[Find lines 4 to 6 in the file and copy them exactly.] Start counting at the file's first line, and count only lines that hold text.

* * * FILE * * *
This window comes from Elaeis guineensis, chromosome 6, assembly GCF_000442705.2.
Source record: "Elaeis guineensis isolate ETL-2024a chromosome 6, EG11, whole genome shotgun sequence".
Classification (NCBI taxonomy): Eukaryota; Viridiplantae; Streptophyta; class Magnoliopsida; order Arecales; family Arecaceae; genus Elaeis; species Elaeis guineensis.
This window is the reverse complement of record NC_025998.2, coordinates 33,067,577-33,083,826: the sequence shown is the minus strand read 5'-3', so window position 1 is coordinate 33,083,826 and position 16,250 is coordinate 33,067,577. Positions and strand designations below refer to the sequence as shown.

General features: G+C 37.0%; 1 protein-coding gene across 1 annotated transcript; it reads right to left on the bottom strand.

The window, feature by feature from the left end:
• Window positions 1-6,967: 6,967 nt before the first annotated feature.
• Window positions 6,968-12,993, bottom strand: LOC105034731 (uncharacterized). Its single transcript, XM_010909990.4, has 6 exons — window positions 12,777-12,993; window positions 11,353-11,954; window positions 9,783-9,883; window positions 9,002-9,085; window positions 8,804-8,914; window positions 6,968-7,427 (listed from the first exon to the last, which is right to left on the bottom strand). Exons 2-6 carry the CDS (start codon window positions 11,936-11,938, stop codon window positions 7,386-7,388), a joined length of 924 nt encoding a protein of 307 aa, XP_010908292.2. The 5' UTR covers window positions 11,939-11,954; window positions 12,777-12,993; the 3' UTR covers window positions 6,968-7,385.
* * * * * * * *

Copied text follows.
This window is the reverse complement of record NC_025998.2, coordinates 33,067,577-33,083,826: the sequence shown is the minus strand read 5'-3', so window position 1 is coordinate 33,083,826 and position 16,250 is coordinate 33,067,577. Positions and strand designations below refer to the sequence as shown.

General features: G+C 37.0%; 1 protein-coding gene across 1 annotated transcript; it reads right to left on the bottom strand.

The window, feature by feature from the left end: